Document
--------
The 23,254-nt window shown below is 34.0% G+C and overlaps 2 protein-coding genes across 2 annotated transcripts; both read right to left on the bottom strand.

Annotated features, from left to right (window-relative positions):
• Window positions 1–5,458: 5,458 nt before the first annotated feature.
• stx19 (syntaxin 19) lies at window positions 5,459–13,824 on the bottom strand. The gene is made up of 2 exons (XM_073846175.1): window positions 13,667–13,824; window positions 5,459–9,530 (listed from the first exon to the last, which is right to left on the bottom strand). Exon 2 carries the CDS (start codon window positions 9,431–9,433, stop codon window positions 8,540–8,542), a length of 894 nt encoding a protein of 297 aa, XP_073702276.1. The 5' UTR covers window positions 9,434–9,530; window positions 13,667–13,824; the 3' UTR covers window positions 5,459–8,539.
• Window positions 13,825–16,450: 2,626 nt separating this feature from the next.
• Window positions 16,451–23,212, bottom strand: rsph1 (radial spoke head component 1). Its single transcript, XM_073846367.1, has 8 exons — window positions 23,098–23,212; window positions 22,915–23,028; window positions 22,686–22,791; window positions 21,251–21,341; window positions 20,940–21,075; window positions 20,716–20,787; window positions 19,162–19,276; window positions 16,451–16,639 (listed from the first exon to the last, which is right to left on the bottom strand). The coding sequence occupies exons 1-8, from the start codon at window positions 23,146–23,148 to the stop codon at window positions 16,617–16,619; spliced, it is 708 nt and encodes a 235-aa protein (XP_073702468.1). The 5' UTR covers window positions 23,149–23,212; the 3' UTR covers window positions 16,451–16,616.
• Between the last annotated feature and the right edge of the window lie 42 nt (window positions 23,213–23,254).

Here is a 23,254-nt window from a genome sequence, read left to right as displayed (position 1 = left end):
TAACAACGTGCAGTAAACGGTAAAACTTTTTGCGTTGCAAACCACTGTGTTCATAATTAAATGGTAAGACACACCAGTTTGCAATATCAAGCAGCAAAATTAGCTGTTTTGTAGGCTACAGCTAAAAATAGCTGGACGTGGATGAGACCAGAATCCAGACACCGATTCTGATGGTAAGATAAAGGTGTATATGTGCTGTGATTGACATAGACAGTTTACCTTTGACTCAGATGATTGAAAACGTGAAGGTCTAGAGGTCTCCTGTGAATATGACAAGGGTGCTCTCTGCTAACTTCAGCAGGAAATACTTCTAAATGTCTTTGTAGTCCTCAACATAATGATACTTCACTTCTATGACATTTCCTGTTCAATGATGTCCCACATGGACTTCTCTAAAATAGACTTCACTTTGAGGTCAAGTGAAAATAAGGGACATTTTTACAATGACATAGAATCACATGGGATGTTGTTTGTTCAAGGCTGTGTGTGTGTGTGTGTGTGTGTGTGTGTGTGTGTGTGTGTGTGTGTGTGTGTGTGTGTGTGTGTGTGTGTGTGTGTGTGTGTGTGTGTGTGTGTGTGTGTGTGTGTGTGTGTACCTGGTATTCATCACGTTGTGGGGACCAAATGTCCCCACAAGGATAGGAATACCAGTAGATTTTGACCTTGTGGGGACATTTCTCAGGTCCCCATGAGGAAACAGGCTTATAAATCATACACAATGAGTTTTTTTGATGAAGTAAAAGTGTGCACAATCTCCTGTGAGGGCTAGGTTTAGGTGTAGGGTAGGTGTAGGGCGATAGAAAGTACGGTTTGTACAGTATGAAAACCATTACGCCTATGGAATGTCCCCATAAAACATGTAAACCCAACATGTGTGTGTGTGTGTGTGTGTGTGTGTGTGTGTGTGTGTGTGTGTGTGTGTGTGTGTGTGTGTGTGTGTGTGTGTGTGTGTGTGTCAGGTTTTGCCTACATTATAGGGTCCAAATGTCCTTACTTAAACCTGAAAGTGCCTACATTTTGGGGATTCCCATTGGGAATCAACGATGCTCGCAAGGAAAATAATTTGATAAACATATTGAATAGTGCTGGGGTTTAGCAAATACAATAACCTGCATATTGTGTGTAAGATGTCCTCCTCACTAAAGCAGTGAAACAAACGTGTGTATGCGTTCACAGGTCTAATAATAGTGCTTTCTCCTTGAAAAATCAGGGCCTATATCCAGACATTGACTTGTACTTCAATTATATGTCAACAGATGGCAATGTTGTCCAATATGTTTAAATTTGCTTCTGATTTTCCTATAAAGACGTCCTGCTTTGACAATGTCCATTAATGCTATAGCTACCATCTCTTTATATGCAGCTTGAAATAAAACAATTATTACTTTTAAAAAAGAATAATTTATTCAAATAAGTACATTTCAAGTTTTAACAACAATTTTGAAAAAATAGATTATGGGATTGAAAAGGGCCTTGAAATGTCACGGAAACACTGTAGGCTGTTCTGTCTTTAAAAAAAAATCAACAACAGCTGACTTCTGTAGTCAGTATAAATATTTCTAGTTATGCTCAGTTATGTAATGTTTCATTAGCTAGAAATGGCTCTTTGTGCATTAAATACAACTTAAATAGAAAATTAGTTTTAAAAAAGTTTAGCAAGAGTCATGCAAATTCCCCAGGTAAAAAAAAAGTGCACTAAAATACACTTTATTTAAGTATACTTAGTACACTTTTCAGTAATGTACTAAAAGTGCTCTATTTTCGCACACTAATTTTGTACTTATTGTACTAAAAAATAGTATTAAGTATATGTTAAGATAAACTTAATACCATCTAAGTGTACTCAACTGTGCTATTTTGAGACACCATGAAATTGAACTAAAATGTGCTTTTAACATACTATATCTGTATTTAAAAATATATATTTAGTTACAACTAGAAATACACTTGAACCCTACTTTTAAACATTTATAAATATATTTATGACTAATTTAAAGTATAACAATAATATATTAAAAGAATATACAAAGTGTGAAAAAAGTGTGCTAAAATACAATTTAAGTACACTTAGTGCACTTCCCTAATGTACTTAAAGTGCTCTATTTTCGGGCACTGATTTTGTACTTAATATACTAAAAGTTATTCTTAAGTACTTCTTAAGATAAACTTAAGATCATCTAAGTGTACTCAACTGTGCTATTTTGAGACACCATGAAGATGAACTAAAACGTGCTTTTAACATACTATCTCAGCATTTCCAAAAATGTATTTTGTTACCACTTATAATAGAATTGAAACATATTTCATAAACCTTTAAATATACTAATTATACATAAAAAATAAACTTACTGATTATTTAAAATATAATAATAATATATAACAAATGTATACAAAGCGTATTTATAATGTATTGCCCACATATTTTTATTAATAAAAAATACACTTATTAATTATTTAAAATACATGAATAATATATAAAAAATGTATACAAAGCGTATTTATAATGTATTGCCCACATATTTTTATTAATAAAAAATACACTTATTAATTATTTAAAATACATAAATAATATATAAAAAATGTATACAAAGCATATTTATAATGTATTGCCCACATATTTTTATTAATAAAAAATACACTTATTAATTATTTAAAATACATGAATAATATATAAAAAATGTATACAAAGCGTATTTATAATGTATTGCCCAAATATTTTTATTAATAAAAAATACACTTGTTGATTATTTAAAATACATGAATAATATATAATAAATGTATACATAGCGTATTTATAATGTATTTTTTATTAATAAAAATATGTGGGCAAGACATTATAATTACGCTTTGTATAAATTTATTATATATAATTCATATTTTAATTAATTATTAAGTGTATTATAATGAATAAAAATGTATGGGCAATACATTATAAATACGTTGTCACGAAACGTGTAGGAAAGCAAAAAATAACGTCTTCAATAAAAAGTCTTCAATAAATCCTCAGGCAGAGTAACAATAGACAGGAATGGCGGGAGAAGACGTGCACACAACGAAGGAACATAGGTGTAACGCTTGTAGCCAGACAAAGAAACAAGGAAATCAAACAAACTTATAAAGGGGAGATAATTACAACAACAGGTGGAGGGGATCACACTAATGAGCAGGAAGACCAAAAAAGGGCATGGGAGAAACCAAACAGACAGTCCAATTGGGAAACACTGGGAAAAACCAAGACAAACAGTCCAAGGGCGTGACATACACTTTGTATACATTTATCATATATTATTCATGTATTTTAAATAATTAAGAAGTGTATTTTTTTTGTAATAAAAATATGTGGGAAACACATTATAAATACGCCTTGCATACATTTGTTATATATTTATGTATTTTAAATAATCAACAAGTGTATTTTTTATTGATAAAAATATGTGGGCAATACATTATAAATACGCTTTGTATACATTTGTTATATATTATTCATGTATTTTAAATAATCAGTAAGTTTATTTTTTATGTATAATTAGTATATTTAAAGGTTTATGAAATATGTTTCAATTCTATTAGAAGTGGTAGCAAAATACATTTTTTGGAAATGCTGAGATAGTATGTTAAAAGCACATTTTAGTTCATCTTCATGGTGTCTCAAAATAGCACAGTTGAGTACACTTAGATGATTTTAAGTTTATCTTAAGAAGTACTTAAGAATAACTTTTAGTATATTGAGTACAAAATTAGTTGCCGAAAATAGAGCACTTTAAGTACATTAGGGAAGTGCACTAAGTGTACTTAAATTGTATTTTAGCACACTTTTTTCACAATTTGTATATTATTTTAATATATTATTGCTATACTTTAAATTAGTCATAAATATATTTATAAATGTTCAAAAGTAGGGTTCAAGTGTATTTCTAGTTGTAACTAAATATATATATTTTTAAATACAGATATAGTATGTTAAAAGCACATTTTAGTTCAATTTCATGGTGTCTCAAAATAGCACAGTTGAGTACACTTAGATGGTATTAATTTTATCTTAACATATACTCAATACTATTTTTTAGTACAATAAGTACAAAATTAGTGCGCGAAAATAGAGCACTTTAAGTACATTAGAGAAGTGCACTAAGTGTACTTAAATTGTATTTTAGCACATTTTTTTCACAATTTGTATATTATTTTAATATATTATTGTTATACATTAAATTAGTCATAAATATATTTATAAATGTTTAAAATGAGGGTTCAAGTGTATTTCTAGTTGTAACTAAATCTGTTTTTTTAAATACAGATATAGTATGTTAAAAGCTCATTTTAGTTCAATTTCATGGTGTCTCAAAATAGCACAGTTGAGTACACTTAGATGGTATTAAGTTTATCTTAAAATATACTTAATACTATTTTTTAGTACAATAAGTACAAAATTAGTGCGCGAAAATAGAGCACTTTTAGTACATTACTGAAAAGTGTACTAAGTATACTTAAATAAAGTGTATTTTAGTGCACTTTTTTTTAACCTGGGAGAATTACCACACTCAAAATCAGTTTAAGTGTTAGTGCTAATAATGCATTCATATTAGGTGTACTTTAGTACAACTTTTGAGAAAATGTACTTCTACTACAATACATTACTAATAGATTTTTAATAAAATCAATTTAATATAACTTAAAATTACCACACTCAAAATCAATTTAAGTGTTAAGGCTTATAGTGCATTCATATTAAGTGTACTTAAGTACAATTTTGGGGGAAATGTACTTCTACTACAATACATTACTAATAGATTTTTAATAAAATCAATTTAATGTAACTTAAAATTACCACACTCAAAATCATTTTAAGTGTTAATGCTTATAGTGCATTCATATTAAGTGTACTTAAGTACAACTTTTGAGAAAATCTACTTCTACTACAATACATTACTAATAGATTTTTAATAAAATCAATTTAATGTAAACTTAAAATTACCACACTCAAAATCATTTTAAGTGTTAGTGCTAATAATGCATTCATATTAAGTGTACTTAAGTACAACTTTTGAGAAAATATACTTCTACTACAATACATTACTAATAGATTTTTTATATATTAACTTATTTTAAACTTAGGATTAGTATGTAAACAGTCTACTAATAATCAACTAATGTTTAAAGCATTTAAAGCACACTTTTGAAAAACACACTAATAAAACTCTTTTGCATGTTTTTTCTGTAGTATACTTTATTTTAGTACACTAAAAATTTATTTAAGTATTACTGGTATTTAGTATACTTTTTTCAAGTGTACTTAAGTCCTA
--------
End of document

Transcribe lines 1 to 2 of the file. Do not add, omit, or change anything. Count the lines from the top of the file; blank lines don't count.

The 23,254-nt window shown below is 34.0% G+C and overlaps 2 protein-coding genes across 2 annotated transcripts; both read right to left on the bottom strand.

Annotated features, from left to right (window-relative positions):